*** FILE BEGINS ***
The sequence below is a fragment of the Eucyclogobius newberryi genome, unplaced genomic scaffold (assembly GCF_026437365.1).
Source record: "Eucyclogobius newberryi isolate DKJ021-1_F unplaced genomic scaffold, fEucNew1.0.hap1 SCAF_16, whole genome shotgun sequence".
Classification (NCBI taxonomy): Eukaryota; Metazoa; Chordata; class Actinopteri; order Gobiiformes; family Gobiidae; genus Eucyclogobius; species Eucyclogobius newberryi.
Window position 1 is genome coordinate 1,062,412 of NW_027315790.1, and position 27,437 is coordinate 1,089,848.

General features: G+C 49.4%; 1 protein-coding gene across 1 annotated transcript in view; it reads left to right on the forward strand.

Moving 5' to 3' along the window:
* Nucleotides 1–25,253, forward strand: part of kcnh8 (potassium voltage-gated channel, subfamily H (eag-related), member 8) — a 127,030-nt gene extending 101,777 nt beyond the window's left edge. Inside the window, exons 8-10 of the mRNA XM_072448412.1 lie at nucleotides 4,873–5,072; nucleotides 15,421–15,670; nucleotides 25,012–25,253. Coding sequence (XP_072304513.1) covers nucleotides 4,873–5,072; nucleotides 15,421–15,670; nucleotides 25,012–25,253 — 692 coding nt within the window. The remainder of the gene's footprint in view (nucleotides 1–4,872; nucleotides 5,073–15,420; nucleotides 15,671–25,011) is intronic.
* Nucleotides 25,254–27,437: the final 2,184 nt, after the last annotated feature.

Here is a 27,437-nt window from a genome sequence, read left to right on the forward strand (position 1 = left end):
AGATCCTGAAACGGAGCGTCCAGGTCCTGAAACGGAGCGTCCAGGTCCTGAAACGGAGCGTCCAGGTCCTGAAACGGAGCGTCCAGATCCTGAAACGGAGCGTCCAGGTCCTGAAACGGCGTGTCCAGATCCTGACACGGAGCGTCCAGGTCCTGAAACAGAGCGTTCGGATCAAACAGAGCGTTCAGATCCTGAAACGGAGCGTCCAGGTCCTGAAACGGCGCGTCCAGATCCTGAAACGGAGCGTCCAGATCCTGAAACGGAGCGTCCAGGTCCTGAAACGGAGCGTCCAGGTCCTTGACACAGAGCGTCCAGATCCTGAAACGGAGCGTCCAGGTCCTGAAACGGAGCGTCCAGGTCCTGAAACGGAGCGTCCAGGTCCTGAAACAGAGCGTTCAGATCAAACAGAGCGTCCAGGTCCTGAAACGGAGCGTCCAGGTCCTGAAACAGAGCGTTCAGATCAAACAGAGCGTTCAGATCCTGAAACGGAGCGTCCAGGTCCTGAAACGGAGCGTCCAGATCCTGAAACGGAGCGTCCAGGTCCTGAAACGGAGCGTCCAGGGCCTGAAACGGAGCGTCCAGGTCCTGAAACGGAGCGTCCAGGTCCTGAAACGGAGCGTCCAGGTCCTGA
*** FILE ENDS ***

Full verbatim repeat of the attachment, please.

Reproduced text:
The sequence below is a fragment of the Eucyclogobius newberryi genome, unplaced genomic scaffold (assembly GCF_026437365.1).
Source record: "Eucyclogobius newberryi isolate DKJ021-1_F unplaced genomic scaffold, fEucNew1.0.hap1 SCAF_16, whole genome shotgun sequence".
Classification (NCBI taxonomy): Eukaryota; Metazoa; Chordata; class Actinopteri; order Gobiiformes; family Gobiidae; genus Eucyclogobius; species Eucyclogobius newberryi.
Window position 1 is genome coordinate 1,062,412 of NW_027315790.1, and position 27,437 is coordinate 1,089,848.

General features: G+C 49.4%; 1 protein-coding gene across 1 annotated transcript in view; it reads left to right on the forward strand.

Moving 5' to 3' along the window:
* Nucleotides 1–25,253, forward strand: part of kcnh8 (potassium voltage-gated channel, subfamily H (eag-related), member 8) — a 127,030-nt gene extending 101,777 nt beyond the window's left edge. Inside the window, exons 8-10 of the mRNA XM_072448412.1 lie at nucleotides 4,873–5,072; nucleotides 15,421–15,670; nucleotides 25,012–25,253. Coding sequence (XP_072304513.1) covers nucleotides 4,873–5,072; nucleotides 15,421–15,670; nucleotides 25,012–25,253 — 692 coding nt within the window. The remainder of the gene's footprint in view (nucleotides 1–4,872; nucleotides 5,073–15,420; nucleotides 15,671–25,011) is intronic.
* Nucleotides 25,254–27,437: the final 2,184 nt, after the last annotated feature.

Here is a 27,437-nt window from a genome sequence, read left to right on the forward strand (position 1 = left end):
AGATCCTGAAACGGAGCGTCCAGGTCCTGAAACGGAGCGTCCAGGTCCTGAAACGGAGCGTCCAGGTCCTGAAACGGAGCGTCCAGATCCTGAAACGGAGCGTCCAGGTCCTGAAACGGCGTGTCCAGATCCTGACACGGAGCGTCCAGGTCCTGAAACAGAGCGTTCGGATCAAACAGAGCGTTCAGATCCTGAAACGGAGCGTCCAGGTCCTGAAACGGCGCGTCCAGATCCTGAAACGGAGCGTCCAGATCCTGAAACGGAGCGTCCAGGTCCTGAAACGGAGCGTCCAGGTCCTTGACACAGAGCGTCCAGATCCTGAAACGGAGCGTCCAGGTCCTGAAACGGAGCGTCCAGGTCCTGAAACGGAGCGTCCAGGTCCTGAAACAGAGCGTTCAGATCAAACAGAGCGTCCAGGTCCTGAAACGGAGCGTCCAGGTCCTGAAACAGAGCGTTCAGATCAAACAGAGCGTTCAGATCCTGAAACGGAGCGTCCAGGTCCTGAAACGGAGCGTCCAGATCCTGAAACGGAGCGTCCAGGTCCTGAAACGGAGCGTCCAGGGCCTGAAACGGAGCGTCCAGGTCCTGAAACGGAGCGTCCAGGTCCTGAAACGGAGCGTCCAGGTCCTGA